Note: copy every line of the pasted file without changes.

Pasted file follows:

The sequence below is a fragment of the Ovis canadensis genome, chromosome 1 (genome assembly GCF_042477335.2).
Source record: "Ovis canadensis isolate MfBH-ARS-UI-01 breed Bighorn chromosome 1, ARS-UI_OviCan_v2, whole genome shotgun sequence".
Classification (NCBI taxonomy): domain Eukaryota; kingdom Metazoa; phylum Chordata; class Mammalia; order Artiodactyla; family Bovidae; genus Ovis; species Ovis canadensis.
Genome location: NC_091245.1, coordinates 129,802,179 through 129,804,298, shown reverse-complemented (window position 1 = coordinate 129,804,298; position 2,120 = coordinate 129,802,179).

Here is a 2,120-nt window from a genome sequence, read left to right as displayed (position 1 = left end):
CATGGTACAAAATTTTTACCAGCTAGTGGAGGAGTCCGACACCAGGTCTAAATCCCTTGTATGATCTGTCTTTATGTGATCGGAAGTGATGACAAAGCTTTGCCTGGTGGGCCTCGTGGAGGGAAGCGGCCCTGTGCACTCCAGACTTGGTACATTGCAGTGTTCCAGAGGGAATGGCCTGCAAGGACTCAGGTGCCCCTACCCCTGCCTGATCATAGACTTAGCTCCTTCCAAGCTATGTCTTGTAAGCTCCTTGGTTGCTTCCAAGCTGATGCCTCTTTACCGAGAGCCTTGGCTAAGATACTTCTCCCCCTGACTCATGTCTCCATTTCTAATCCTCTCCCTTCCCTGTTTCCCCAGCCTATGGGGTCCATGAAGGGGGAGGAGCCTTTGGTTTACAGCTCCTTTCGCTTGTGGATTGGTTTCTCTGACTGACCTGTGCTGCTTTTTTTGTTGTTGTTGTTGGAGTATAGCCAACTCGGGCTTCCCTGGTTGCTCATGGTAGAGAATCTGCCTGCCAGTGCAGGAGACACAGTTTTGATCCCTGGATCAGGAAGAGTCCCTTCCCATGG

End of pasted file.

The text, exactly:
The sequence below is a fragment of the Ovis canadensis genome, chromosome 1 (genome assembly GCF_042477335.2).
Source record: "Ovis canadensis isolate MfBH-ARS-UI-01 breed Bighorn chromosome 1, ARS-UI_OviCan_v2, whole genome shotgun sequence".
Classification (NCBI taxonomy): domain Eukaryota; kingdom Metazoa; phylum Chordata; class Mammalia; order Artiodactyla; family Bovidae; genus Ovis; species Ovis canadensis.
Genome location: NC_091245.1, coordinates 129,802,179 through 129,804,298, shown reverse-complemented (window position 1 = coordinate 129,804,298; position 2,120 = coordinate 129,802,179).

Here is a 2,120-nt window from a genome sequence, read left to right as displayed (position 1 = left end):
CATGGTACAAAATTTTTACCAGCTAGTGGAGGAGTCCGACACCAGGTCTAAATCCCTTGTATGATCTGTCTTTATGTGATCGGAAGTGATGACAAAGCTTTGCCTGGTGGGCCTCGTGGAGGGAAGCGGCCCTGTGCACTCCAGACTTGGTACATTGCAGTGTTCCAGAGGGAATGGCCTGCAAGGACTCAGGTGCCCCTACCCCTGCCTGATCATAGACTTAGCTCCTTCCAAGCTATGTCTTGTAAGCTCCTTGGTTGCTTCCAAGCTGATGCCTCTTTACCGAGAGCCTTGGCTAAGATACTTCTCCCCCTGACTCATGTCTCCATTTCTAATCCTCTCCCTTCCCTGTTTCCCCAGCCTATGGGGTCCATGAAGGGGGAGGAGCCTTTGGTTTACAGCTCCTTTCGCTTGTGGATTGGTTTCTCTGACTGACCTGTGCTGCTTTTTTTGTTGTTGTTGTTGGAGTATAGCCAACTCGGGCTTCCCTGGTTGCTCATGGTAGAGAATCTGCCTGCCAGTGCAGGAGACACAGTTTTGATCCCTGGATCAGGAAGAGTCCCTTCCCATGG